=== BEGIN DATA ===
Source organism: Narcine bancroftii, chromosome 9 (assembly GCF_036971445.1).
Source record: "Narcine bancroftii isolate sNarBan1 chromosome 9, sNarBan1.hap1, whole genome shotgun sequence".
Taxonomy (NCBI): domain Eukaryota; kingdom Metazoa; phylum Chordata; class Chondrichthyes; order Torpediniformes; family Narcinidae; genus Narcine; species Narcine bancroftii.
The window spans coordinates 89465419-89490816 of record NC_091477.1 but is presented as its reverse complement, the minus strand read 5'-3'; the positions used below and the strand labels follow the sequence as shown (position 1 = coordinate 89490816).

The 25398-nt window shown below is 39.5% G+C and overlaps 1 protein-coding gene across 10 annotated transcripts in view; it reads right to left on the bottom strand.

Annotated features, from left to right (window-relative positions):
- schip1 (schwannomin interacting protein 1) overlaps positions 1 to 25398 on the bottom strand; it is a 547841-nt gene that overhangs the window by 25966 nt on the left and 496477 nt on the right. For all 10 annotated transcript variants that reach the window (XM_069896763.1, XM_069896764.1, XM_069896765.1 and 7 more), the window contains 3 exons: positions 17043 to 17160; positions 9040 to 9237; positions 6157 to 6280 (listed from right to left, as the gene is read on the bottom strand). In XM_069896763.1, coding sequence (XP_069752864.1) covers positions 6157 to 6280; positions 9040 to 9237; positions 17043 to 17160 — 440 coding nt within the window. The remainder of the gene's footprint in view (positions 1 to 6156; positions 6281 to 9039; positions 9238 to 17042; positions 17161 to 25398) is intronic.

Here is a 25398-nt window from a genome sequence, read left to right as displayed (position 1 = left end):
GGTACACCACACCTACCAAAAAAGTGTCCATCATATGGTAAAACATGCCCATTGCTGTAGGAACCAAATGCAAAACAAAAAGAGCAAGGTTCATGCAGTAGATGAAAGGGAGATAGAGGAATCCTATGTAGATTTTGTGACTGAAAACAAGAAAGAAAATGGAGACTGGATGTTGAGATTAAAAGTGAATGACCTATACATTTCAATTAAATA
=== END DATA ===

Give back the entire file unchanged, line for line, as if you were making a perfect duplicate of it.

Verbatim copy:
Source organism: Narcine bancroftii, chromosome 9 (assembly GCF_036971445.1).
Source record: "Narcine bancroftii isolate sNarBan1 chromosome 9, sNarBan1.hap1, whole genome shotgun sequence".
Taxonomy (NCBI): domain Eukaryota; kingdom Metazoa; phylum Chordata; class Chondrichthyes; order Torpediniformes; family Narcinidae; genus Narcine; species Narcine bancroftii.
The window spans coordinates 89465419-89490816 of record NC_091477.1 but is presented as its reverse complement, the minus strand read 5'-3'; the positions used below and the strand labels follow the sequence as shown (position 1 = coordinate 89490816).

The 25398-nt window shown below is 39.5% G+C and overlaps 1 protein-coding gene across 10 annotated transcripts in view; it reads right to left on the bottom strand.

Annotated features, from left to right (window-relative positions):
- schip1 (schwannomin interacting protein 1) overlaps positions 1 to 25398 on the bottom strand; it is a 547841-nt gene that overhangs the window by 25966 nt on the left and 496477 nt on the right. For all 10 annotated transcript variants that reach the window (XM_069896763.1, XM_069896764.1, XM_069896765.1 and 7 more), the window contains 3 exons: positions 17043 to 17160; positions 9040 to 9237; positions 6157 to 6280 (listed from right to left, as the gene is read on the bottom strand). In XM_069896763.1, coding sequence (XP_069752864.1) covers positions 6157 to 6280; positions 9040 to 9237; positions 17043 to 17160 — 440 coding nt within the window. The remainder of the gene's footprint in view (positions 1 to 6156; positions 6281 to 9039; positions 9238 to 17042; positions 17161 to 25398) is intronic.

Here is a 25398-nt window from a genome sequence, read left to right as displayed (position 1 = left end):
GGTACACCACACCTACCAAAAAAGTGTCCATCATATGGTAAAACATGCCCATTGCTGTAGGAACCAAATGCAAAACAAAAAGAGCAAGGTTCATGCAGTAGATGAAAGGGAGATAGAGGAATCCTATGTAGATTTTGTGACTGAAAACAAGAAAGAAAATGGAGACTGGATGTTGAGATTAAAAGTGAATGACCTATACATTTCAATTAAATA